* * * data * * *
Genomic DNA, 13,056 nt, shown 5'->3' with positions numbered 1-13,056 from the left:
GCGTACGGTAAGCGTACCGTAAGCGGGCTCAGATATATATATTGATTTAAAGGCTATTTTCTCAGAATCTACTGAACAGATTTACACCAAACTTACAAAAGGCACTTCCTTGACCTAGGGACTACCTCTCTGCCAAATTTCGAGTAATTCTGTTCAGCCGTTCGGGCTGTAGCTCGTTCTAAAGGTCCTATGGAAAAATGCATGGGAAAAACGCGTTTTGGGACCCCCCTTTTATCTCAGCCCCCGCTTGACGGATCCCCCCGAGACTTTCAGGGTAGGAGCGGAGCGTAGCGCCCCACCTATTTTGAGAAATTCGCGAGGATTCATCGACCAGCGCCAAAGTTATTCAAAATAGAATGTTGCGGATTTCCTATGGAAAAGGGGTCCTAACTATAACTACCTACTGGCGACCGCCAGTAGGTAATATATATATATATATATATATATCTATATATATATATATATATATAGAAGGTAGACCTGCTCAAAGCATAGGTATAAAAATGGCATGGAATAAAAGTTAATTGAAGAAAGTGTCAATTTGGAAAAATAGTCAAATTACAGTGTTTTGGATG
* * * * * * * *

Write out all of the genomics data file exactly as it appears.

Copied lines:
Genomic DNA, 13,056 nt, shown 5'->3' with positions numbered 1-13,056 from the left:
GCGTACGGTAAGCGTACCGTAAGCGGGCTCAGATATATATATTGATTTAAAGGCTATTTTCTCAGAATCTACTGAACAGATTTACACCAAACTTACAAAAGGCACTTCCTTGACCTAGGGACTACCTCTCTGCCAAATTTCGAGTAATTCTGTTCAGCCGTTCGGGCTGTAGCTCGTTCTAAAGGTCCTATGGAAAAATGCATGGGAAAAACGCGTTTTGGGACCCCCCTTTTATCTCAGCCCCCGCTTGACGGATCCCCCCGAGACTTTCAGGGTAGGAGCGGAGCGTAGCGCCCCACCTATTTTGAGAAATTCGCGAGGATTCATCGACCAGCGCCAAAGTTATTCAAAATAGAATGTTGCGGATTTCCTATGGAAAAGGGGTCCTAACTATAACTACCTACTGGCGACCGCCAGTAGGTAATATATATATATATATATATATATCTATATATATATATATATATATAGAAGGTAGACCTGCTCAAAGCATAGGTATAAAAATGGCATGGAATAAAAGTTAATTGAAGAAAGTGTCAATTTGGAAAAATAGTCAAATTACAGTGTTTTGGATG